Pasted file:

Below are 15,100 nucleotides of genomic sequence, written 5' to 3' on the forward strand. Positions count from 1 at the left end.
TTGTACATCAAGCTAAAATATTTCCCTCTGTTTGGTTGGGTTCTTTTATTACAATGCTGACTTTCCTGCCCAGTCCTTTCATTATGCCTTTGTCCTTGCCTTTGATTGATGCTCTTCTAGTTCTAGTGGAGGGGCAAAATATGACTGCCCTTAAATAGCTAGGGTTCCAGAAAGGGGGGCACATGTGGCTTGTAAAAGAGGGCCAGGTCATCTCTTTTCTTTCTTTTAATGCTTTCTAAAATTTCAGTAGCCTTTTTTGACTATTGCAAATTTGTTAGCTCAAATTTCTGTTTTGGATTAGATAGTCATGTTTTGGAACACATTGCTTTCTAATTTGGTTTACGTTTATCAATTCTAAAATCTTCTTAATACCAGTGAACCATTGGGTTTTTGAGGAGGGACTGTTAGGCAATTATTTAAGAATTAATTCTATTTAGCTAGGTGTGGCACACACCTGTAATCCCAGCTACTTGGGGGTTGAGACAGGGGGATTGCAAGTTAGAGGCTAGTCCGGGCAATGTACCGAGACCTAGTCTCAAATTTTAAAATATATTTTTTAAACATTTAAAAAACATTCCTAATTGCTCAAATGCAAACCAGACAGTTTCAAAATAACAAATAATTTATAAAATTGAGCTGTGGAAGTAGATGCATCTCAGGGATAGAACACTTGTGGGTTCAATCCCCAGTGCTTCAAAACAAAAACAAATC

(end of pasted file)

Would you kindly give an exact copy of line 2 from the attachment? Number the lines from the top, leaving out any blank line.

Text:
TTGTACATCAAGCTAAAATATTTCCCTCTGTTTGGTTGGGTTCTTTTATTACAATGCTGACTTTCCTGCCCAGTCCTTTCATTATGCCTTTGTCCTTGCCTTTGATTGATGCTCTTCTAGTTCTAGTGGAGGGGCAAAATATGACTGCCCTTAAATAGCTAGGGTTCCAGAAAGGGGGGCACATGTGGCTTGTAAAAGAGGGCCAGGTCATCTCTTTTCTTTCTTTTAATGCTTTCTAAAATTTCAGTAGCCTTTTTTGACTATTGCAAATTTGTTAGCTCAAATTTCTGTTTTGGATTAGATAGTCATGTTTTGGAACACATTGCTTTCTAATTTGGTTTACGTTTATCAATTCTAAAATCTTCTTAATACCAGTGAACCATTGGGTTTTTGAGGAGGGACTGTTAGGCAATTATTTAAGAATTAATTCTATTTAGCTAGGTGTGGCACACACCTGTAATCCCAGCTACTTGGGGGTTGAGACAGGGGGATTGCAAGTTAGAGGCTAGTCCGGGCAATGTACCGAGACCTAGTCTCAAATTTTAAAATATATTTTTTAAACATTTAAAAAACATTCCTAATTGCTCAAATGCAAACCAGACAGTTTCAAAATAACAAATAATTTATAAAATTGAGCTGTGGAAGTAGATGCATCTCAGGGATAGAACACTTGTGGGTTCAATCCCCAGTGCTTCAAAACAAAAACAAATC